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How writing for VINAZINE is helping me pick up the pieces in my life.

So, I’m back from my three-month hiatus and all I can say is it’s been rough. I decided that this will be my first piece I write because not only will it bring some sort of final closure to probably the hardest three months of my life, but I also wanted to give someone out there who might need it a little bit of hope and a guarantee that there is light at the end of any tunnel. Every pit has a way out. We just have to stay calm and try to find it.


On Friday, July 13, 2018, I was told that the dream that I had to become a candidate attorney will have to wait a little while longer while I finish my degree. You see, this is a problem for me because I had already accepted the job—not knowing that there was one tiny prerequisite that I do not have. I did not pass matric (final year of high school in South Africa) with a full exemption, and the conditional age exemption my university offered does not qualify as a full exemption. I was devastated. I was crushed. I had had this whole thing planned out. I had had a lifetime of dreams poured into this decision and all of a sudden, because of something that I did 15 years ago, I couldn’t get it. I had worked so hard to get halfway there and now all I am is disappointed. I was so mad. I mean, why does everybody else get to live their dream and I don’t? (I don’t know who this “everybody” is I was referring to since everyone I know has had their dreams crushed at some point or another). I had told everyone of my great news and now I have to tell them that it didn’t happen and then deal with all the questions and recommendations. I was just not ready to deal with all of it. So I told no one and kept a brave face for the weekend.


On that same day, we were traveling to a far-away land to the funeral of a man who lived most of his entire life as an active alcoholic. Every cent he has ever earned contributed to his addiction. Why this is important is because this man was also an excellent handicraftsman and a brilliant student who, in his time, obtained top honors for the best language student in the country.  That is spectacular. The importance of this story is that I resented him. I resented him for being so brilliant and yet wasting all that brilliance on an addiction. If I could have had but a fraction of it, I wouldn’t have to fight so hard. I was angry. I was mad. Why does he die with his talents and I must live without any? (I know, I know, but stay with me). I knew it sounded ridiculous, so I told no one. I kept it to myself and put a brave face on.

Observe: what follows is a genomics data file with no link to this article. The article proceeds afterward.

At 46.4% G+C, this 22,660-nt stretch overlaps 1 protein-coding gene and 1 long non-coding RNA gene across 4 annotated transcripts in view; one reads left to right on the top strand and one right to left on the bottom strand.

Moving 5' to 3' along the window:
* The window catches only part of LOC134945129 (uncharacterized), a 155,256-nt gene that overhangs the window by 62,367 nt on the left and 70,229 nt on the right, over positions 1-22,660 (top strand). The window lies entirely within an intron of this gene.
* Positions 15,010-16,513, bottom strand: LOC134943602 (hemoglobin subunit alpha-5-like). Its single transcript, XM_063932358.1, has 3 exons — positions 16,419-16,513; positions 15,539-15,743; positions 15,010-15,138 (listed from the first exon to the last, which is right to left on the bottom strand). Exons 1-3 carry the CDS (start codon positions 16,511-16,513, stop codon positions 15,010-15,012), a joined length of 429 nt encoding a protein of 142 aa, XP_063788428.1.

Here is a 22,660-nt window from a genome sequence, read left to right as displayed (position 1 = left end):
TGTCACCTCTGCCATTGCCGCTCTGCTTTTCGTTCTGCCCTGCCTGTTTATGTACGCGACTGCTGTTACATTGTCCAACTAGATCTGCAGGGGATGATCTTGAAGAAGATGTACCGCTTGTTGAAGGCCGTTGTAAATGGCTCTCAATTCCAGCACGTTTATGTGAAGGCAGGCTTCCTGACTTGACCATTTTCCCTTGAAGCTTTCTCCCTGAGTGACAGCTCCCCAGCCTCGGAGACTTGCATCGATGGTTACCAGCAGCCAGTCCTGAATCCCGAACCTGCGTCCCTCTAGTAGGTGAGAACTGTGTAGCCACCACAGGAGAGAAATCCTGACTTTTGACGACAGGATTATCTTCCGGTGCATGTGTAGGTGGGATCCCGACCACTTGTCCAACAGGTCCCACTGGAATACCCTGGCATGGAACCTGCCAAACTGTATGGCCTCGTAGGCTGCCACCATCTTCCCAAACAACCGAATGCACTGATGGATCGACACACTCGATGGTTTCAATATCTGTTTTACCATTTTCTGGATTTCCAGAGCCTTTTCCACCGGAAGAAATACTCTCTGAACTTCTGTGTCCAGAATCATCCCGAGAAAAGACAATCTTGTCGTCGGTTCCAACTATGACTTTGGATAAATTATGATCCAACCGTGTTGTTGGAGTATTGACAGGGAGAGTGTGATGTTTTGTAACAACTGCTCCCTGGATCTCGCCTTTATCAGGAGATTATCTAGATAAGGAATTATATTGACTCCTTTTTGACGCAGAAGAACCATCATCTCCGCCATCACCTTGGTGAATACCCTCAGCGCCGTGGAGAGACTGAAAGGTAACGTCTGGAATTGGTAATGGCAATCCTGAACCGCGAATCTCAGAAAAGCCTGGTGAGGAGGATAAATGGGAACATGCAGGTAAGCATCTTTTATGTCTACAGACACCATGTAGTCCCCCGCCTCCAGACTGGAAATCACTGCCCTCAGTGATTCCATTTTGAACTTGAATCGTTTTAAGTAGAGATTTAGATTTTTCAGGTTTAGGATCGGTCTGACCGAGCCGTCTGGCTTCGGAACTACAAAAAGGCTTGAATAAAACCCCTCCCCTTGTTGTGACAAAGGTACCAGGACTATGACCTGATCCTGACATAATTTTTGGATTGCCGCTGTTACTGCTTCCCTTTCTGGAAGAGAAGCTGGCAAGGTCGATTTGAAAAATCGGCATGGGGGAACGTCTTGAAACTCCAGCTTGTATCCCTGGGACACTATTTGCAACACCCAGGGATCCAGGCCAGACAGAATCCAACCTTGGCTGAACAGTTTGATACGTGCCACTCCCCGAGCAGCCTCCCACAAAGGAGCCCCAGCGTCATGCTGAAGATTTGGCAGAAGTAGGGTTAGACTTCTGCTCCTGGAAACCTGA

On that Sunday, on our way back, we received a phone call from my brother who had been house sitting for us that Juice had died. At first, we thought that he had been run over since he was an excellent escape artist. A report from the vet later revealed that he was not run over by a vehicle but rather died peacefully in his sleep. It was a relief. At least it was not painful for him. He had only just turned 2 years old. I knew I didn’t have forever with him, but I didn’t expect to only have two years with them. It took me a long time to be able to talk about it. This kind of pain is different to the kind of pain I am used to. I knew there would be very few people who would understand what I was feeling and once again, kept it to myself and white-knuckled through it on my own. I told no one about how I really felt.  I didn’t deal with it and brave-faced myself through it. I had him cremated and still have not pulled together enough courage to fetch the ashes. I have, however, made a conscious decision that I will have to pick him up at some point. I suppose that is progress.